2- It appears that Mico adjust is a thing of the past on the new body. I have seen zero reports about focus targets not being 100% sharp and the ones that had misses attributed the miss to pilot error. This is going to be a huge reason fir many to make the switch.

3- The new R glass is going to be far superior to existing L glass and its captain obvious they will be releasing stuff we have only dreamed about. The 28-70 F/2 speaks for itself. I think we are on for a treat from Canon with future lens releases

4- It appears to me that the eye focus that is Sony's bread and butter selling point is something Canon is not to excited about. They are going to put the technology to facial recognition. This is going to be apples v/s oranges to me. The videos I have seen have all been blown away with facial recognition capabilities. Whats the difference ? eyes v/s facial recognition. Not a big deal in my opinion. This last video....300 shots and 2 misses with facial recognition. And he states pilot error on the missed shots....This is huge in my opinion

So I hope Canon comes out with a new release quickly and it is aimed at the professional market with a camera that has dual cards.

Had this camera had dual cards I would have it in my bag right now with the new 24-105 R lens. I am very impressed with everything I have seen. This was a huge mistake to release w/o dual cards. Wedding and event photographers wont buy w/o dual cards.

I have one last question to be resolved and that has to do with teleconverters and how its going to behave with TC's. With the focus capabilities and micro adjust not being a factor, I am hopeful that 1.4 and especially 2.0 TC's will not be affected by some of the image loss concerns that we see. Especially with 2.0 Tc's......we could be in for a real treat here

If anyone has information about TC use.......Please post

Tom Im sure you have questions with TC's as well


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Oct 17, 2018 10:47 |  #1875

umphotography wrote in post #18730755 (external link)
After constant research since this release i must say I have changed my opinions about some things that the testers have brought forward to everyone attention

1- It appears that its going to be a non issue with using existing L glass on this new body- Thats Huge for canon shoters

2- It appears that Mico adjust is a thing of the past on the new body. I have seen zero reports about focus targets not being 100% sharp and the ones that had misses attributed the miss to pilot error. This is going to be a huge reason fir many to make the switch.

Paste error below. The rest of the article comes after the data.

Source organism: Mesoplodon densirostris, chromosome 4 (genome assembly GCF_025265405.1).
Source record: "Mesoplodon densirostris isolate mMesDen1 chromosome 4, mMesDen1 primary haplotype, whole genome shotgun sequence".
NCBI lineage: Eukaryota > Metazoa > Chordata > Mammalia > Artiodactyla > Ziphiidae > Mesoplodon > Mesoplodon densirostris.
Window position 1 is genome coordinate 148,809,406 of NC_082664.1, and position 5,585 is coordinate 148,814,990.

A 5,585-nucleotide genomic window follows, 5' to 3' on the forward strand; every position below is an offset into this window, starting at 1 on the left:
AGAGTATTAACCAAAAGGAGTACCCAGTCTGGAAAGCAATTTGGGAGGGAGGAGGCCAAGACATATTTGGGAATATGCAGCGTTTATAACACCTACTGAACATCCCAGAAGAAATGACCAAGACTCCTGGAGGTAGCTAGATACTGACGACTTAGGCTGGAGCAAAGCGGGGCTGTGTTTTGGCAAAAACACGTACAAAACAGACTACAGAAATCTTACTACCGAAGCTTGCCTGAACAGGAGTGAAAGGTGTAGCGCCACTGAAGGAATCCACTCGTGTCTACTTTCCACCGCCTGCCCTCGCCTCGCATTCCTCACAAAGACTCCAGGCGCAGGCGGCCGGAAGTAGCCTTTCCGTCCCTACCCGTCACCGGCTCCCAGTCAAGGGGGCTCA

3- The new R glass is going to be far superior to existing L glass and its captain obvious they will be releasing stuff we have only dreamed about. The 28-70 F/2 speaks for itself. I think we are on for a treat from Canon with future lens releases

4- It appears to me that the eye focus that is Sony's bread and butter selling point is something Canon is not to excited about. They are going to put the technology to facial recognition. This is going to be apples v/s oranges to me. The videos I have seen have all been blown away with facial recognition capabilities. Whats the difference ? eyes v/s facial recognition. Not a big deal in my opinion. This last video....300 shots and 2 misses with facial recognition. And he states pilot error on the missed shots....This is huge in my opinion

So I hope Canon comes out with a new release quickly and it is aimed at the professional market with a camera that has dual cards.

Had this camera had dual cards I would have it in my bag right now with the new 24-105 R lens. I am very impressed with everything I have seen. This was a huge mistake to release w/o dual cards. Wedding and event photographers wont buy w/o dual cards.

I have one last question to be resolved and that has to do with teleconverters and how its going to behave with TC's. With the focus capabilities and micro adjust not being a factor, I am hopeful that 1.4 and especially 2.0 TC's will not be affected by some of the image loss concerns that we see. Especially with 2.0 Tc's......we could be in for a real treat here

If anyone has information about TC use.......Please post

Tom Im sure you have questions with TC's as well

There's an interview with Sigma's CEO on the DPReview site, and he specifically mentions admiration for Canon's new R lenses; his point being that the short registration distance allows for designs that wouldn't otherwise be possible. As such. I assume your optimism that we'll see some interesting steps forward in glass seems well founded.

For TCs; Canon's UK CPS site was claiming complete compatibility. You'll certainly still get some image quality loss (waiting for John S to correct my terminology); as the TC is magnifying a smaller portion of the lens, but there should be no issues of MFA shifts with a TC as MFA is irrelevant when doing AF on-sensor.

AF speed with a TC may well be slower. Saying "because of the reduced aperture size" is the wrong term, but I can't think of the right one just now (angles of light... basically) - but, essentially, it's harder to do phase AF with a TC. How the R compares with/without a TC (in terms of AF speed) vs the 1Dx2 and 5D4 I don't know.